The Curious Case of Scuderi Group and the Scuderi Engine
Whenever there is controversy surrounding an investment theme, you know that there’s something there worth taking a look at. We’ve had at least a few readers mention a company called “Scuderi Group” and their revolutionary “Scuderi Engine” which is expected to operate 50% more efficiently than traditional combustion engines and reduce emissions by up to 80%. Let’s take a closer look at the Scuderi Group.
Using technology that has been around since 1914, a man named Carmelo Scuderi developed a “split-cycle” internal combustion engine that functions as both an air compressor and an engine. Consequently, the engine is up to 50% more efficient and reduces emissions up to 80%. Scuderi Group goes out of their way to make sure that you know just how many patents they have covering this technology, with an entire section of their sparse website dedicated to listing out their IP portfolio. The portfolio is a large one, with Google Patents listing a total of 254 patents with the assignee as Scuderi Group. The Company is said to have a working prototype, though in the past they have referred to “simulations” performed as opposed to tests performed on the engine itself. You can read more about the Scuderi Engine in this company brochure which doesn’t appear to have been updated since 2009. Let’s just assume for now that the technology is viable.
The biggest curiosity behind Scuderi Group, and perhaps the root of all the controversy, is the fact that they raised over $80 million in a continuous securities offering that took place from January 2004 until July 2012. Over that period of time, Scuderi Group sold stock in their company to over 400 investors, 90 of whom were not accredited. To make matters worse, Scuderi Group then began doling out the money they received to family members for no reason at all. The Scuderi in charge at the time did things like pay his mom $330,000 for no reason at all and his brother $240,000, with neither of these individuals even being employed by the company at the time. If you bought stock in the Scuderi Group, that sort of callous disregard for shareholder’s interests should be a real cause for concern.
While you can read the lengthy SEC filing at this link, the outcome was a simple slap on the wrist fine of just $100,000 for Scuderi Group. After reading the filing, we came away with the feeling that this is a company that investors should stay far, far away from. The Scuderi Group is also facing a class-action federal lawsuit brought in 2013 by investors. Would institutional investors, or any investors for that matter, want to invest in such a company going forward? What Scuderi might look to do next is to distance themselves from this debacle, perhaps by changing their focus to “power generation and storage”.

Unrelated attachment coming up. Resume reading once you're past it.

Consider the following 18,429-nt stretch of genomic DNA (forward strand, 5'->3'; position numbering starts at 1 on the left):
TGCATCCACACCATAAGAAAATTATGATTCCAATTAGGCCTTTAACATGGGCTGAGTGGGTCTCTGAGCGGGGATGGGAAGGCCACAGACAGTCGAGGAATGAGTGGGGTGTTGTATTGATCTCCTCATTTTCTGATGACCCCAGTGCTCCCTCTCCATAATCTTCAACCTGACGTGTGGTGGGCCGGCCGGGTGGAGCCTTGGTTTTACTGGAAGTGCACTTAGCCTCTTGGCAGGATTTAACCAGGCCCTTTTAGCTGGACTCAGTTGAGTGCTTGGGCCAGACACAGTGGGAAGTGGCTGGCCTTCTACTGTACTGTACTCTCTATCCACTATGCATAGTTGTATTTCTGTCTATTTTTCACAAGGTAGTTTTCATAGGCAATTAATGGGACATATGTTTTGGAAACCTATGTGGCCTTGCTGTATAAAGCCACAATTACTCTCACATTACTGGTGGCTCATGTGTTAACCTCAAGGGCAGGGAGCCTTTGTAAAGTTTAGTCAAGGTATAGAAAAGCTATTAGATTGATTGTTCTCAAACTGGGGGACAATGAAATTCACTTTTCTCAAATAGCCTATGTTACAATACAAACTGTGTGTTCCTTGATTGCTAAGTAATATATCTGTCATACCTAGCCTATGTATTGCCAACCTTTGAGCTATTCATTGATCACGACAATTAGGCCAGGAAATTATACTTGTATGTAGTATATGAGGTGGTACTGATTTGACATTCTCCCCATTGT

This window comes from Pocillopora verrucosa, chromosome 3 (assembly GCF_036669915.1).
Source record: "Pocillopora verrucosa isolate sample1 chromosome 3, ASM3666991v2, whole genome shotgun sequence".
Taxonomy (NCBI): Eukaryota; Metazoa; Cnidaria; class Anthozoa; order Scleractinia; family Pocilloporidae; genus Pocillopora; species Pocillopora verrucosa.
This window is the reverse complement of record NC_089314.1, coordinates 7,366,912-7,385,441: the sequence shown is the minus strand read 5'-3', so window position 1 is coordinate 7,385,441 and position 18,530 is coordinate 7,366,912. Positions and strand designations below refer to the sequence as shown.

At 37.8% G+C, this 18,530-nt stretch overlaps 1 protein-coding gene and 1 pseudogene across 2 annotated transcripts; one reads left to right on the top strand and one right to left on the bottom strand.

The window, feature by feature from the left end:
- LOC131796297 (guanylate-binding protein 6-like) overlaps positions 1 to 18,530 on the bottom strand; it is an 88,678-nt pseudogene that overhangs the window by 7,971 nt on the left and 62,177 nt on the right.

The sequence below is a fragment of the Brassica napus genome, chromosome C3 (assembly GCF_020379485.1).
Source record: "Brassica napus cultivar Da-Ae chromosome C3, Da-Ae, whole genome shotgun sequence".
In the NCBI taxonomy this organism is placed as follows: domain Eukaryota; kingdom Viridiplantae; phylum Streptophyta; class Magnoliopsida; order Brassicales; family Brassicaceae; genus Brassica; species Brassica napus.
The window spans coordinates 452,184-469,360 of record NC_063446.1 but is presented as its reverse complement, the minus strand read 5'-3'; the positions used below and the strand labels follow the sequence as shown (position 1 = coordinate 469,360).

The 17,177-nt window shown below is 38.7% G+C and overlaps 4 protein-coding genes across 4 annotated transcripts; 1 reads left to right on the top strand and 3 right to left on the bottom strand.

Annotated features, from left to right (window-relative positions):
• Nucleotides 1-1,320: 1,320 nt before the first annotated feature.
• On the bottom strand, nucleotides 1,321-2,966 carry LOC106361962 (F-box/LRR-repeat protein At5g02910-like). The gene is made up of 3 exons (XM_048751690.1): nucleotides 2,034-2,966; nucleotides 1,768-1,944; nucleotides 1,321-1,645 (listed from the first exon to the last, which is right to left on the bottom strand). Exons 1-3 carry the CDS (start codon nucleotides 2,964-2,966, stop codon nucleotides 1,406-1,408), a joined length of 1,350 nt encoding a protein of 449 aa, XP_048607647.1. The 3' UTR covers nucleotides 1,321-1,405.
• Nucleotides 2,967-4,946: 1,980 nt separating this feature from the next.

Using the powerful Internet archive “Wayback Machine”, we can see that way back in 2011 the Scuderi Group called themselves “Scuderi Engine” and was heavily focused on automotive applications of their technology.
Scuderi Group even went so far as to say at the time:
Of the 20 largest engine manufacturers in the world, 14 are in discussions about acquiring the rights to the engine’s technology.
Fast forward to today, and all those “progress in automotive” press releases seem to have disappeared from the Scuderi Group website. With a homepage decorated with pictures of solar panels and wind towers, the Company now refers to itself as “Scuderi Power” and talks about how “Scuderi power generation and storage systems can provide unprecedented advantages to large consumers of power”, like reducing your electricity bills by 20%. What happened to the focus on automotive? Has this channel already been monetized? The latest automotive update seems to imply otherwise, as a subsidiary of Toyota, Hino Motors, has taken Scuderi Group to court. Apparently, Hino gave Scuderi Group $150,000 for some development work and received nothing in return causing Hino to take them to court to get their money back.
Let’s just assume for now that this lawsuit is water under the bridge for Scuderi Group. The point here is that if you sign a development agreement with one of the biggest automotive manufacturers in the world, and less than 2 years later they take you to court over a “business dispute”, you are simply incompetent and not acting in the best interest of your shareholders. What must other automotive manufacturers think when they see this?
While we view the management of Scuderi Group as completely incompetent based on the facts presented in this article, there still seems to be quite a few strong believers in this company who are hoping for a liquidation event. Are these simply the investors who contributed the $80 million Scuderi Group have
squandered spent on R&D so far? Or believers in the Scuderi vision of a new engine that can revolutionize multiple industries?